Spark challenges rivals with 4G offerings
Spark New Zealand has today announced it believes it is overtaking its rivals in respect of 4G mobile data services, after making rapid strides in its network build over recent months.
Spark New Zealand now has 4G mobile data services available in more than 70 cities, towns and other locations around New Zealand, covering roughly two-thirds of the population.
“Since we launched 4G just over a year ago, we’ve frankly been playing catch-up with our main competitor, who had a head start on us with their 4G build,” says David Havercroft, chief operating officer, Spark Connect.
“We’ve now closed that gap. Based on our projected build over the next few months, we’re confident that if we’re not already in a leadership position in terms of coverage, we will be any time soon."
Havercroft says he believed the improving quality of 4G services over the Spark Network was also beginning to leave competitors behind, as the company rapidly rolls out 4G services throughout New Zealand utilising the 1800MHz and newly-acquired 700MHz spectrum bands, as well as the introduction of Carrier Aggregation into Auckland.
“A quality mobile data network is crucial to New Zealand’s economic growth, and as New Zealand’s digital services company we are determined to deliver the best. We are forging a leadership position on 4G and the Spark Network is only going to keep getting better in the coming months.”
Spark New Zealand is also surging ahead when it comes to building 4G coverage over the 700MHz spectrum band – which is crucial for providing mobile data coverage in rural areas.
“The lower the radio spectrum frequency, the further its signal travels – which means in rural areas with low populations the 700MHz spectrum band is ideal because it can deliver great coverage from fewer cell sites. It will allow us to bring high-speed mobile broadband coverage to communities where previously it would have been uneconomic,” Havercroft says.
A 700 MHz cell site covers an area four to six times greater, and provides more effective coverage within buildings, than an equivalent 1800 MHz cell site delivering 4G services.
Spark New Zealand launched commercial 4G services over 700MHz in August, with an initial focus in the Waikato region. The 700 MHz rollout will be a key focus of the company’s mobile network improvements through 2015.
Earlier this year, Spark New Zealand invested $158 million – more than double its competitors – to acquire the maximum amount of 700MHz radio spectrum as part of a Government auction process.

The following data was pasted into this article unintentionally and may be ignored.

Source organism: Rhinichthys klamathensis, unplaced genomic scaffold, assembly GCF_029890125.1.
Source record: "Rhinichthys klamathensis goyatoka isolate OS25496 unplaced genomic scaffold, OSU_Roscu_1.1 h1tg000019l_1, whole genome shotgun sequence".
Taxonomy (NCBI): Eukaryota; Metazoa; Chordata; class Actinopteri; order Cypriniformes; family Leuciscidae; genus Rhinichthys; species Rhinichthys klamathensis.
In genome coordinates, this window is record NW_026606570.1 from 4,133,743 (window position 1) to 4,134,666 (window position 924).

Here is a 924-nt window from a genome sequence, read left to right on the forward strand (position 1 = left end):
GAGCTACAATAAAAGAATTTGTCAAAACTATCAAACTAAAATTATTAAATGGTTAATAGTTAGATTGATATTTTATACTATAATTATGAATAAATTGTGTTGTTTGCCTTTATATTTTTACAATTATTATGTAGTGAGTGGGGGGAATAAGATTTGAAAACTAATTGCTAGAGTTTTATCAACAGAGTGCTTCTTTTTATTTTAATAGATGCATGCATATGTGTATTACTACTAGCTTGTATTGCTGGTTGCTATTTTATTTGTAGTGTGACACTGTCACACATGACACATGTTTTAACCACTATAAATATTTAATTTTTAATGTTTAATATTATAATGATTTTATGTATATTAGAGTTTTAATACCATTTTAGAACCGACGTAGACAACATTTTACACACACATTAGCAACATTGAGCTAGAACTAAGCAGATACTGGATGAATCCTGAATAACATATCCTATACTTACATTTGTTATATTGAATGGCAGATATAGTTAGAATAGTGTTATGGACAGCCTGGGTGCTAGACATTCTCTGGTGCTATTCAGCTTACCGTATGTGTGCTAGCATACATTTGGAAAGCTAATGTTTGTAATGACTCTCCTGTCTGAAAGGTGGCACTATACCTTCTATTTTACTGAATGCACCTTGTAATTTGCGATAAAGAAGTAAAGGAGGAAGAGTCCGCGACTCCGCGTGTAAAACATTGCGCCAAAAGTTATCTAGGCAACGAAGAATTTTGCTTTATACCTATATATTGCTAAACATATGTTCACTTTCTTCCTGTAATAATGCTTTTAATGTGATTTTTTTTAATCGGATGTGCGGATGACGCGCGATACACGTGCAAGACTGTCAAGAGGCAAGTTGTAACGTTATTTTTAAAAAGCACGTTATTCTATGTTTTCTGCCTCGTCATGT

Havercroft said Spark New Zealand was also investing in new 4G technologies that will drive improved experiences for mobile customers using the Spark Network.
“All of our 4G cell sites are ‘category 4’ capable, which means they can give speeds up to 50% faster than other 4G cell sites,” he says. “We have also installed a technology called “Carrier Aggregation” on some of our cell sites in Auckland, with plans to roll it out further over time - this essentially doubles data speeds, by using two spectrum bands at the same time.”
“It’s about future proofing,” Havercroft continues. “As our customers upgrade to newer and more sophisticated devices that can capitalise on these new 4G technologies – and we know the average high end mobile device owner now upgrades their device every 18 months or so – they are going to notice a big improvement in speeds on the Spark Network.”
Havercroft says the partnership with global technology company Huawei, which has more than 70,000 staff worldwide focused just on research and development, was giving the Spark Network a competitive edge. Last month, Spark New Zealand and Huawei signed a memorandum of understanding to collaborate further on ways to underpin New Zealand’s mobile future.
The demand on New Zealand’s mobile networks has accelerated over the past few years, with around 70% of New Zealanders now owning a data-capable smartphone.
Spark New Zealand currently provides 3G mobile services to approximately 97% of populated areas across the country and Havercroft says he expects 4G coverage would grow over time to similar levels.